You will undoubtedly hear unfamiliar terms being used in the NICU to describe your baby’s condition, care, or medical equipment. We have attempted to compile most of these terms here. However, please ask when you do not understand what is being said about your baby. We want you to feel as comfortable as possible in the NICU.
Commonly Used Terms
Apnea and Bradycardia (A’s & B’s): Apnea is a pause in breathing that lasts longer than 15-20 seconds. Apnea sometimes leads to bradycardia, which is a decrease in heart rate. When apnea and bradycardia occur together, it is referred to as “A’s & B’s.” Apnea is very common in premature infants. In fact, it is a normal part of the development of premature newborns.
Arterial Blood Gas (ABG): An ABG is a test done on a small sample of blood to measure the levels of oxygen and carbon dioxide. The test results help NICU staff evaluate a baby’s breathing or adjust respirator support.
Anemia: A common blood condition that occurs when the level of red blood cells in the blood is too low. Babies with anemia may need a blood transfusion if they are having respiratory distress or apnea.
Aspirate: The amount of breast milk or formula remaining in the stomach from the previous feeding.
Bilirubin (Bili): Chemical released as the body breaks down old red blood cells. Elevated bilirubin level causes jaundice, a yellowing of the skin. This is very common in newborn infants. It is often treated with phototherapy (see below).
Chest X-ray: A radiologic image of the chest used to evaluate babies with respiratory distress (breathing difficulty).
Complete Blood Count (CBC): A blood test to determine the number of red blood cells, white blood cells and platelets in the baby’s blood. Results are used to evaluate the infant for anemia or infection.
Continuous Positive Airway Pressure (CPAP): Airway pressure delivered through small prongs that fit into the nose. The extra pressure helps expand your baby’s lungs and makes breathing easier and more regular. CPAP may be used to treat respiratory distress or apnea.
Corrected Age: Infant’s age, taking prematurity into account. It is calculated by adding gestational age at birth to the baby’s post-natal age in weeks. Often called post-menstrual age (PMA).
Extubate: Remove an endotracheal tube and take a baby off a ventilator.
Gestational age: A newborn’s age from the first day of the mother’s last menstrual period to the date of delivery. A full-term infant has a gestational age of 37-41 weeks.
Heel Stick: A blood sample that is obtained by pricking the baby’s heel.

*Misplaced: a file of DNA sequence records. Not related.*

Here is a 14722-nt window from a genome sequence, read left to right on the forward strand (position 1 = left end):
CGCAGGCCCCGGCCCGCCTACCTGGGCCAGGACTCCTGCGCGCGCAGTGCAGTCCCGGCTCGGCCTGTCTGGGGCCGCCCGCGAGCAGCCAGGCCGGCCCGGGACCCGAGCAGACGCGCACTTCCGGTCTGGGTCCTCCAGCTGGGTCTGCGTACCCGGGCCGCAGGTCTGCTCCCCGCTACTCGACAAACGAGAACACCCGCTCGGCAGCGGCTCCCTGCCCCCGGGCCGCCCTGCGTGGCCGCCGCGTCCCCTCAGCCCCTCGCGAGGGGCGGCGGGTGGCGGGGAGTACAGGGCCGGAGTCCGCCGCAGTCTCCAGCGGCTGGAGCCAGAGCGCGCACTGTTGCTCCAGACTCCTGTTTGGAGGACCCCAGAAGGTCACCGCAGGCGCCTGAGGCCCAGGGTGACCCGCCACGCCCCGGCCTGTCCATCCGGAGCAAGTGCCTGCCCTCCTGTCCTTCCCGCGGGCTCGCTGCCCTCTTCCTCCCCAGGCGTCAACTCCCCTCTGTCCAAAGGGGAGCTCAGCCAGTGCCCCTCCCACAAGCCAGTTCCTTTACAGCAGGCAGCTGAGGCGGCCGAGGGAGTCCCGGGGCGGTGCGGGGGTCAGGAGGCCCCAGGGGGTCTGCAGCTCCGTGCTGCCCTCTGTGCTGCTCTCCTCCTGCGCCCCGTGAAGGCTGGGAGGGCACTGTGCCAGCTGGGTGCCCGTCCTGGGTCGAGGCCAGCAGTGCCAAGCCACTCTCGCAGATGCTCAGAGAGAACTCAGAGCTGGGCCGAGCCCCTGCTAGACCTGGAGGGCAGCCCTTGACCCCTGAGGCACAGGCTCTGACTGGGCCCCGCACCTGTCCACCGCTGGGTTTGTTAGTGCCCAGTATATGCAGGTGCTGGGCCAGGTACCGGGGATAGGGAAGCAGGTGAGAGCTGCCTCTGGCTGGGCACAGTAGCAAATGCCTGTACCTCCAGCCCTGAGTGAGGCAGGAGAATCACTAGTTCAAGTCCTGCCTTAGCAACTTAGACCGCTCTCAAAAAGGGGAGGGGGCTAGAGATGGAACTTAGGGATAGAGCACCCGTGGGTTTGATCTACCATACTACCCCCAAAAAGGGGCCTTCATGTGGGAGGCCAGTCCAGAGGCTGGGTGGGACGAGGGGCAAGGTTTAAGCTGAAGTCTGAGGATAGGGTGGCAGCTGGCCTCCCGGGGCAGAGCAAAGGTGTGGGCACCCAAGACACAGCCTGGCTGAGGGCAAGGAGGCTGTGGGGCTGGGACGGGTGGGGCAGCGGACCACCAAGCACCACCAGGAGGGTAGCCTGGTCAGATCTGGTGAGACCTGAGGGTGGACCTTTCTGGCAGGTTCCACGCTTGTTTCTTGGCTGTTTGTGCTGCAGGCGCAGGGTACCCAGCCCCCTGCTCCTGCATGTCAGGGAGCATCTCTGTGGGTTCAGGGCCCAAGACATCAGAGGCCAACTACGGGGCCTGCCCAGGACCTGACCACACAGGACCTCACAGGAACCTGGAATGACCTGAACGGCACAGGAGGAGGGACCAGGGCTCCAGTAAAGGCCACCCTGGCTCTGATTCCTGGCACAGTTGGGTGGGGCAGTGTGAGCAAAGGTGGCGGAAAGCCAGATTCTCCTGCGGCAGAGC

Hematocrit: A blood test to measure the concentration of red blood cells in the blood. Red blood cells carry oxygen. Low hematocrit is another definition of anemia.
Hyperal (Hyperalimentation or TPN): An intravenous solution that provides supplemental nutrition, including protein, sugar, oil, minerals and vitamins to infants unable to tolerate a sufficient amount of milk.
Intubation: Insertion of an endotracheal tube (ET tube) through the mouth or nose into the trachea (windpipe); used to administer surfactant (see below) or provide mechanical ventilation.
Intraventricular Hemorrhage (IVH): A condition which results from the rupture of fragile blood vessels within the brain of very premature infants. IVH is usually graded from 1 – 4 to describe the degree of severity. Very premature infants are evaluated with head ultrasound examinations to detect the presence of IVH.
Jaundice: Yellow color of the skin that appears when there is a high level of bilirubin in the blood; also known as hyperbilirubinemia.
Lumbar Puncture (LP): A procedure to obtain a sample of spinal fluid to test for infection or bleeding. A tiny needle is inserted between two lumbar vertebrae in the lower portion of the back. It is similar to an “epidural” or “spinal” that you may have had during labor.
Meconium: Your baby’s first bowel movements. Meconium is usually dark, green and sticky.
Necrotizing Entercolitis (NEC): Inflammation of the intestinal tract (GI tract), sometimes associated with an infection. This is a very serious condition that may require antibiotics and surgery.
Neonate: A newborn infant, up to 28 days of age.
O2: Abbreviation for oxygen.
Patent Ductus Arteriosus (PDA): A heart condition which results from the failure of the ductus arteriosus to close after birth. The ductus arteriosus is an artery just outside the heart which connects the aorta to the pulmonary artery and is very important to the developing fetus. If it does not close after birth too much blood flows to the baby’s lungs and may cause respiratory difficulty. A PDA might require treatment with medication or surgery.